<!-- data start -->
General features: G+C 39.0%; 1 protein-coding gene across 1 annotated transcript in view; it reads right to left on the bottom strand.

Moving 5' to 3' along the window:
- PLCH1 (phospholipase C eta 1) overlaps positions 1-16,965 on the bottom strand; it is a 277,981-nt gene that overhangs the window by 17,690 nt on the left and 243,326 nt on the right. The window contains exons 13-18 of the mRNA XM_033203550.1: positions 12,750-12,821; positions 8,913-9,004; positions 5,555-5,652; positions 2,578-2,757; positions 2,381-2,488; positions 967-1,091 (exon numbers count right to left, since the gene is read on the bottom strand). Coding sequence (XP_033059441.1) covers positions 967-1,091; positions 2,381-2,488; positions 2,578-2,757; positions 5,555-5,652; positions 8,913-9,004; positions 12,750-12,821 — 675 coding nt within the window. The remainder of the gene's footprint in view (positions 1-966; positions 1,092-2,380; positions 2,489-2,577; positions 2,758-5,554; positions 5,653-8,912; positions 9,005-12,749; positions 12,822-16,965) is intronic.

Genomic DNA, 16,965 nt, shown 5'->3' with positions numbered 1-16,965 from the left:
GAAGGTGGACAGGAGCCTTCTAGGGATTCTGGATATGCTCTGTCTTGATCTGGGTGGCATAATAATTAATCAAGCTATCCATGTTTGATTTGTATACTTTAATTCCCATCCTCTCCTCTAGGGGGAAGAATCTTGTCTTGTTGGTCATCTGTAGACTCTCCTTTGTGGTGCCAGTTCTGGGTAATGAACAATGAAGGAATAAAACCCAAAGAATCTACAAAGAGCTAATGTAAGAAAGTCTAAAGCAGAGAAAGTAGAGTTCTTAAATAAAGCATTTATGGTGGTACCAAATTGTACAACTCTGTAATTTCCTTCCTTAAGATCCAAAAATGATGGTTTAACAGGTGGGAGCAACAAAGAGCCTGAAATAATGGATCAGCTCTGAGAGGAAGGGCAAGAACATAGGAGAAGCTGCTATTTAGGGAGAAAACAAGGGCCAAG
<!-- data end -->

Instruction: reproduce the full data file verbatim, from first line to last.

General features: G+C 39.0%; 1 protein-coding gene across 1 annotated transcript in view; it reads right to left on the bottom strand.

Moving 5' to 3' along the window:
- PLCH1 (phospholipase C eta 1) overlaps positions 1-16,965 on the bottom strand; it is a 277,981-nt gene that overhangs the window by 17,690 nt on the left and 243,326 nt on the right. The window contains exons 13-18 of the mRNA XM_033203550.1: positions 12,750-12,821; positions 8,913-9,004; positions 5,555-5,652; positions 2,578-2,757; positions 2,381-2,488; positions 967-1,091 (exon numbers count right to left, since the gene is read on the bottom strand). Coding sequence (XP_033059441.1) covers positions 967-1,091; positions 2,381-2,488; positions 2,578-2,757; positions 5,555-5,652; positions 8,913-9,004; positions 12,750-12,821 — 675 coding nt within the window. The remainder of the gene's footprint in view (positions 1-966; positions 1,092-2,380; positions 2,489-2,577; positions 2,758-5,554; positions 5,653-8,912; positions 9,005-12,749; positions 12,822-16,965) is intronic.

Genomic DNA, 16,965 nt, shown 5'->3' with positions numbered 1-16,965 from the left:
GAAGGTGGACAGGAGCCTTCTAGGGATTCTGGATATGCTCTGTCTTGATCTGGGTGGCATAATAATTAATCAAGCTATCCATGTTTGATTTGTATACTTTAATTCCCATCCTCTCCTCTAGGGGGAAGAATCTTGTCTTGTTGGTCATCTGTAGACTCTCCTTTGTGGTGCCAGTTCTGGGTAATGAACAATGAAGGAATAAAACCCAAAGAATCTACAAAGAGCTAATGTAAGAAAGTCTAAAGCAGAGAAAGTAGAGTTCTTAAATAAAGCATTTATGGTGGTACCAAATTGTACAACTCTGTAATTTCCTTCCTTAAGATCCAAAAATGATGGTTTAACAGGTGGGAGCAACAAAGAGCCTGAAATAATGGATCAGCTCTGAGAGGAAGGGCAAGAACATAGGAGAAGCTGCTATTTAGGGAGAAAACAAGGGCCAAG